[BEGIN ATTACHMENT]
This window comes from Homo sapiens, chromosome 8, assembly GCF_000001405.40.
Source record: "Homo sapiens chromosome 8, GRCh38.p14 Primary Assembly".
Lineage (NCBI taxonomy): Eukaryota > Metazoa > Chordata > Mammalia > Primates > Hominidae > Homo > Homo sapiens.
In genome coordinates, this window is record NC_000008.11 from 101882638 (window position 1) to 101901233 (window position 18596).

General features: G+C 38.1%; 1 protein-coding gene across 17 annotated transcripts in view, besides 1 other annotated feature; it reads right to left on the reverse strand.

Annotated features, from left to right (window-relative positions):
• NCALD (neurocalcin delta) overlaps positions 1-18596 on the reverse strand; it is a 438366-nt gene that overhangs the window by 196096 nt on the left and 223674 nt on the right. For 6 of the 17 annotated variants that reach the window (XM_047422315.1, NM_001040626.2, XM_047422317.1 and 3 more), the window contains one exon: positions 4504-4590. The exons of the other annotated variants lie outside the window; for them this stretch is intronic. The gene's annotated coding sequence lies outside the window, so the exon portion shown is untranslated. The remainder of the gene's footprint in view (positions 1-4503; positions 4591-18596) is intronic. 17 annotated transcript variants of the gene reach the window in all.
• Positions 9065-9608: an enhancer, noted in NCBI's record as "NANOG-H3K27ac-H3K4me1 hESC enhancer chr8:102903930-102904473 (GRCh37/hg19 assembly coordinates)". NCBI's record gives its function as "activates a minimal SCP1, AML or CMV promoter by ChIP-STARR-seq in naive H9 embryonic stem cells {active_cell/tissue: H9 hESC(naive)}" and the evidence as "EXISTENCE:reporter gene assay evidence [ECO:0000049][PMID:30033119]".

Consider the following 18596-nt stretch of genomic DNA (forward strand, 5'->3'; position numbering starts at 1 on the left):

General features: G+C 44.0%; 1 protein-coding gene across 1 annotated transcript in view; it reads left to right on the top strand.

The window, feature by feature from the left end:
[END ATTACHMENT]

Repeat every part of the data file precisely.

This window comes from Homo sapiens, chromosome 8, assembly GCF_000001405.40.
Source record: "Homo sapiens chromosome 8, GRCh38.p14 Primary Assembly".
Lineage (NCBI taxonomy): Eukaryota > Metazoa > Chordata > Mammalia > Primates > Hominidae > Homo > Homo sapiens.
In genome coordinates, this window is record NC_000008.11 from 101882638 (window position 1) to 101901233 (window position 18596).

General features: G+C 38.1%; 1 protein-coding gene across 17 annotated transcripts in view, besides 1 other annotated feature; it reads right to left on the reverse strand.

Annotated features, from left to right (window-relative positions):
• NCALD (neurocalcin delta) overlaps positions 1-18596 on the reverse strand; it is a 438366-nt gene that overhangs the window by 196096 nt on the left and 223674 nt on the right. For 6 of the 17 annotated variants that reach the window (XM_047422315.1, NM_001040626.2, XM_047422317.1 and 3 more), the window contains one exon: positions 4504-4590. The exons of the other annotated variants lie outside the window; for them this stretch is intronic. The gene's annotated coding sequence lies outside the window, so the exon portion shown is untranslated. The remainder of the gene's footprint in view (positions 1-4503; positions 4591-18596) is intronic. 17 annotated transcript variants of the gene reach the window in all.
• Positions 9065-9608: an enhancer, noted in NCBI's record as "NANOG-H3K27ac-H3K4me1 hESC enhancer chr8:102903930-102904473 (GRCh37/hg19 assembly coordinates)". NCBI's record gives its function as "activates a minimal SCP1, AML or CMV promoter by ChIP-STARR-seq in naive H9 embryonic stem cells {active_cell/tissue: H9 hESC(naive)}" and the evidence as "EXISTENCE:reporter gene assay evidence [ECO:0000049][PMID:30033119]".

Consider the following 18596-nt stretch of genomic DNA (forward strand, 5'->3'; position numbering starts at 1 on the left):

General features: G+C 44.0%; 1 protein-coding gene across 1 annotated transcript in view; it reads left to right on the top strand.

The window, feature by feature from the left end: